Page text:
Within just a week, Boeing has received another major order for its 737 MAX series aircraft from an African airline company. The airplane manufacturer announced yesterday that Green Africa Airways had ordered 100 planes, which were valued at a list price of $11.7 billion. The commitment was evenly split into 50 firm aircraft and 50 options.
As per the company, the latest deal is the largest aircraft agreement from an African nation. According to Boeing’s recently updated 20-year commercial market outlook, the African continent will need 1,190 new planes over the next 20 years. The recent order came within a month of Caribbean Airlines ordering 12 similar planes on November 21. Though the details of the list price and delivery remain unclear, the first plane is likely to be delivered by the end of next year.
Just a day earlier, on November 20, South Korean airline Jeju Air ordered 40 737 MAX airplanes with options for ten additional jets. The transaction is valued at ~$5.9 billion at list prices, and the company has to deliver the aircraft between 2022 and 2026.
The 737 Max: Boeing’s fastest-selling plane
The 737 MAX is one of the major contributors to Boeing’s revenue growth. The 737 MAX model is Boeing’s most advanced aircraft in the single-aisle category. It provides superior economy and fuel efficiency. The single-aisle models come with a capacity of more than 90 seats.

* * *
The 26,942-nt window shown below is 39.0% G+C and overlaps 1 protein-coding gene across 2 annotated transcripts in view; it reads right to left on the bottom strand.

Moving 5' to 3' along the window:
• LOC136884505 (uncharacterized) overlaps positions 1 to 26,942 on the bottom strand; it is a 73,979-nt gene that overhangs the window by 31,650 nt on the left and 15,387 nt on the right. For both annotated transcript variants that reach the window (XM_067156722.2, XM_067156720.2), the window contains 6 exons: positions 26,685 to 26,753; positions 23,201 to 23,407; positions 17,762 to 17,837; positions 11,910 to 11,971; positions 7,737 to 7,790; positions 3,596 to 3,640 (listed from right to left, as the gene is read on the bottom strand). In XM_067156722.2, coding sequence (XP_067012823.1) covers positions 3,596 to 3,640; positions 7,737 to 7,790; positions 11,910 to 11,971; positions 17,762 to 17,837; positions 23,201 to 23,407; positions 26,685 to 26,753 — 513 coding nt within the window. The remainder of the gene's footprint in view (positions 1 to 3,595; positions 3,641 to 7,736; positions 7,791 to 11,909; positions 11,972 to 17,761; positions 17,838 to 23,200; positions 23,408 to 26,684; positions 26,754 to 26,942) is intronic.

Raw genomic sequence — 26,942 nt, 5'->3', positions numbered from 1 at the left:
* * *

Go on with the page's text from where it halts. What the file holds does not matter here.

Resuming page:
The 737 MAX model is Boeing’s fastest-selling plane in history. Boeing has received a cumulative more than 4,800 orders from 100 customers worldwide for this model. Major US air carriers American Airlines and United Continental have placed orders for 100 planes each, while Southwest Airlines has placed an order for 280 planes.
Boeing reported its third-quarter earnings results on October 24. The company posted a 4% YoY (year-over-year) revenue rise to $25.1 billion in the quarter. Its core EPS rose 37% YoY to $3.58, higher than analysts’ consensus estimates of revenue of $23.91 billion and EPS of $3.47.
Strong growth in the company’s Defense segment’s revenue seems to have fueled its revenue growth. The segment’s revenue rose 13% YoY to $5.7 million in the quarter. The Defense segment’s orders have been on the rise recently given the boost in US defense spending.
The Commercial Airplanes segment, on the other hand, recorded a 1% YoY revenue fall to $15.3 billion as a result of Boeing’s aircraft deliveries falling 6% YoY to ~190 aircraft compared to the 202 aircraft it delivered in the third quarter of 2017. Boeing’s slowing deliveries are a known factor given the many supplier issues it faces.
Boeing’s investors have reason to celebrate, as the company has again raised its 2018 revenue and earnings guidance. The company now expects to clock revenue in the range of $98 billion–$100 billion, $1 billion higher than its previous estimates, fueled by the performance of its Defense segment. It expects to clock core EPS in the range of $14.90–$15.10 compared to its earlier guidance of $14.30–$14.50. It has maintained its operating cash flow guidance at $15.0 billion–$15.5 billion.
Stock rises Investors should keep a close eye on the stock. Despite persistent supplier issues, Boeing has maintained its commercial airplane delivery target at 810 for the year, a big jump from the 568 it delivered as of the third quarter.
(Andrew Brunton - Market Realist)